Saturday, February 27, 2010
Bread And Puppet Aioli
You know that great yellow stuff you used to get smeared on your Bread & Puppet bread at performances (now replaced for reasons unknown by garlic merely suspended in oil)? That stuff. What they make for the peasants in southern France and Italy: when they come in from the fields for lunch, they are handed a loaf of bread to rip apart and dip in a big, common bowl of God's gift to sweat, and a full afternoon of hard work.
Here's how you make it:
1 head of garlic
Separate yolks and place in large mixing bowl. Give the whites to high-cholesterol partners innocent of Lipitor.
Here's the tricky part:
Pray to the aioli gods.
Add oil, A DROP AT A TIME, to the egg yolks. I'm not kidding -- a drop at at time, at least at the beginning. Bread and Puppet macho would have you whip the oil and eggs together with a fork. I cheat and use an electric mixer on low speed. Don't tell Peter Schumann.
As the volume of oil builds up, you will be able to add it more quickly, a couple of drops, then a few, then a very thin, intermittent stream. But WARNING: if you add the oil too quickly, the aioli will not "catch", and you'll end up with an oily mess. Patience, patience. Franz Kafka wrote:
There are two main human sins from which all the others derive: impatience and indolence. It was because of impatience that we were expelled from Paradise, it is because of indolence that we cannot return. Yet perhaps there is only one major sin: impatience. Because of impatience we were expelled, because of impatience we cannot return.
He must have been a very good aioli maker.
How much oil? Reasonable question. I'll defer the answer.
The mixing bowl should now be filled with something that looks and feels very like mayonnaise. In fact, it IS mayonnaise. This is how you make mayonnaise. The funny thing is, once you get to a certain point, you can add oil much more quickly (but not too quickly), and make as much as you like. The yellow will become more diluted, but aside from that, you can plan to feed the multitudes if you have enough oil. Add loaves and fishes if desired. That's how much oil.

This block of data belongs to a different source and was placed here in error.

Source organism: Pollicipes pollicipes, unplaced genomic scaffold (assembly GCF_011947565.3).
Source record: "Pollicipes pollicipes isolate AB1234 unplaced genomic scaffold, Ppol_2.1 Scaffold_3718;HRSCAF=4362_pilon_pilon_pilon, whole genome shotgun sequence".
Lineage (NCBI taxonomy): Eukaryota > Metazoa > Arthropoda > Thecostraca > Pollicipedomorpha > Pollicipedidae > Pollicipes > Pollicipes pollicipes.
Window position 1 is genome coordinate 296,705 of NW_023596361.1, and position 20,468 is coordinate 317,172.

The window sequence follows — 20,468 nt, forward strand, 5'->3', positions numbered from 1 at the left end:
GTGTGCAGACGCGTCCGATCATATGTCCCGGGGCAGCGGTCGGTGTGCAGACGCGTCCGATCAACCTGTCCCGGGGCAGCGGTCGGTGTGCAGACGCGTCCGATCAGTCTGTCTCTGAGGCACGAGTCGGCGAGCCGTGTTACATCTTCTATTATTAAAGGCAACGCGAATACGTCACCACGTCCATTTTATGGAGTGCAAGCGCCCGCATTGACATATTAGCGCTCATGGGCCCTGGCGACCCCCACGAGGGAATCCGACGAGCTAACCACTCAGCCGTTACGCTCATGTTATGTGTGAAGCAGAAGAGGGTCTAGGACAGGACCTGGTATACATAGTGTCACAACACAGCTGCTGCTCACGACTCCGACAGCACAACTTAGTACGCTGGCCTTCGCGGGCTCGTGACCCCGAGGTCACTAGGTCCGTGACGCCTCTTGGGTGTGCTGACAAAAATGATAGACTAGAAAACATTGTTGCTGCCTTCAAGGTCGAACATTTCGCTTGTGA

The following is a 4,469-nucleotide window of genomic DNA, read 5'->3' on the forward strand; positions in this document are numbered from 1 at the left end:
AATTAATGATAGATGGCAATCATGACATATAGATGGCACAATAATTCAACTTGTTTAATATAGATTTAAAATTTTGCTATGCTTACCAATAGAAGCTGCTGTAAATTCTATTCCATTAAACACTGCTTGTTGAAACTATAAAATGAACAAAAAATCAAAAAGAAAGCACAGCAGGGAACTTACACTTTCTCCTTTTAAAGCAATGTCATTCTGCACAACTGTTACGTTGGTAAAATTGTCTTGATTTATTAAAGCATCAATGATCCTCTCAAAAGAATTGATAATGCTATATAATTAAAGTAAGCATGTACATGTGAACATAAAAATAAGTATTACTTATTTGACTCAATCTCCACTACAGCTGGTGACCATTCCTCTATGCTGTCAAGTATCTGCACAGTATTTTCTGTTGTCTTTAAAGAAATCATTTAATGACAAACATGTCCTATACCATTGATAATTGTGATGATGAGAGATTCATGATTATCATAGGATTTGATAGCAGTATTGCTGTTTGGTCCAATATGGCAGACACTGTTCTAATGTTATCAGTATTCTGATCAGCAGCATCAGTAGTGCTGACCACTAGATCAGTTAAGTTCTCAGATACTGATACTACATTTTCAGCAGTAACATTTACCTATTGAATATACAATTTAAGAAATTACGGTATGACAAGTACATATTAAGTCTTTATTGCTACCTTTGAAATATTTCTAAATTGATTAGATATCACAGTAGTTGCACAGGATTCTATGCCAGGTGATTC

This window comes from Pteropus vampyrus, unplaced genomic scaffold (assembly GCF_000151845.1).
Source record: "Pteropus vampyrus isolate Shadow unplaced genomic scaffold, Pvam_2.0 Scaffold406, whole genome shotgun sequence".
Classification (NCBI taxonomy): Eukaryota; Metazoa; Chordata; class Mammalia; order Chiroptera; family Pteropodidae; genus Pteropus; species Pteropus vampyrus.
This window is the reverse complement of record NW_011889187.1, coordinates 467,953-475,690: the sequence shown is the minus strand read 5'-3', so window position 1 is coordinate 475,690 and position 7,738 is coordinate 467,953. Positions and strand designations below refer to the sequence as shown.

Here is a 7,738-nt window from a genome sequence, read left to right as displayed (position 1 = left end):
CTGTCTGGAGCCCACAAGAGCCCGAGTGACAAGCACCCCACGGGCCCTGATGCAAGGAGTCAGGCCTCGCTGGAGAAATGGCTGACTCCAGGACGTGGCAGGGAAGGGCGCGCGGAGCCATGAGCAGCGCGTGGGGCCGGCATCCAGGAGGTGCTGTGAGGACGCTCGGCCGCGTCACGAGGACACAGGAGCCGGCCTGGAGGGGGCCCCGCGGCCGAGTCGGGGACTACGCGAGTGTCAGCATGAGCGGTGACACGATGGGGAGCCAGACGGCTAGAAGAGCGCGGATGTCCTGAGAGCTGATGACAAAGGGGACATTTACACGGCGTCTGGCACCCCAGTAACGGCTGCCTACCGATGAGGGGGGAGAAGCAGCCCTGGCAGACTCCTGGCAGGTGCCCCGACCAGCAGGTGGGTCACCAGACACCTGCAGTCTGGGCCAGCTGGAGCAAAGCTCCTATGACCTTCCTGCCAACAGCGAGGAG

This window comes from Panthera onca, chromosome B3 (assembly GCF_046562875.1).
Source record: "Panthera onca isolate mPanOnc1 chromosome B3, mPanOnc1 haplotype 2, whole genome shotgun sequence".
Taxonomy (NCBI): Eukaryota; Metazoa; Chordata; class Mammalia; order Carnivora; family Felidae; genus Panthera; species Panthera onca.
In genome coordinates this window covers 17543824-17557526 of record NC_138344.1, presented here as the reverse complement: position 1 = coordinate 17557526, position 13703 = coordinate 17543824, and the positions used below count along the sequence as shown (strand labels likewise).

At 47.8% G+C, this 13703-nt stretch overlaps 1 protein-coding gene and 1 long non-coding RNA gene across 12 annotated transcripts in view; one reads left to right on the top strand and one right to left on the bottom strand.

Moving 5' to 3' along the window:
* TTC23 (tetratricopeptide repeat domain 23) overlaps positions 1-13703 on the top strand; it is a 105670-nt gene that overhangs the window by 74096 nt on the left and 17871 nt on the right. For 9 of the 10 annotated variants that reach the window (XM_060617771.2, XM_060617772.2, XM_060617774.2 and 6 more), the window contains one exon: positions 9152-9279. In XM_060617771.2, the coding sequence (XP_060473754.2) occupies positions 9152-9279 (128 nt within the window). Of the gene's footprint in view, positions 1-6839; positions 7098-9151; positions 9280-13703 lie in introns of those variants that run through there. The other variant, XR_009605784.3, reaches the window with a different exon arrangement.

Chop garlic into tiny, tiny pieces. Bread & Puppet macho insists you chop with a broad blade very sharp knife, then squoosh the pieces with the flat of the blade to squeeze out the final juice. When puppeteers aren't watching, I use a garlic press.
How much garlic? Use the whole head, or just part of it? That depends on how big the garlic is, how much aioli you are making, and how strong you want it. I've never made enough to use more than one entire head -- about half a large mixing bowl's worth.
Mix the garlic mash into the waiting bowl, and stir in thoroughly. Add salt to taste.
Eating: Although you can eat it immediately, it's best to let it stand, refrigerated for a couple of days. It mellows out into something strong and smooth, but not nastily fierce. Folks either love it or they hate it. Some stomachs can't stand too much garlic without refluxing. You can give out Rolaids with the aioli to those folks. Best on fresh-baked hearty bread.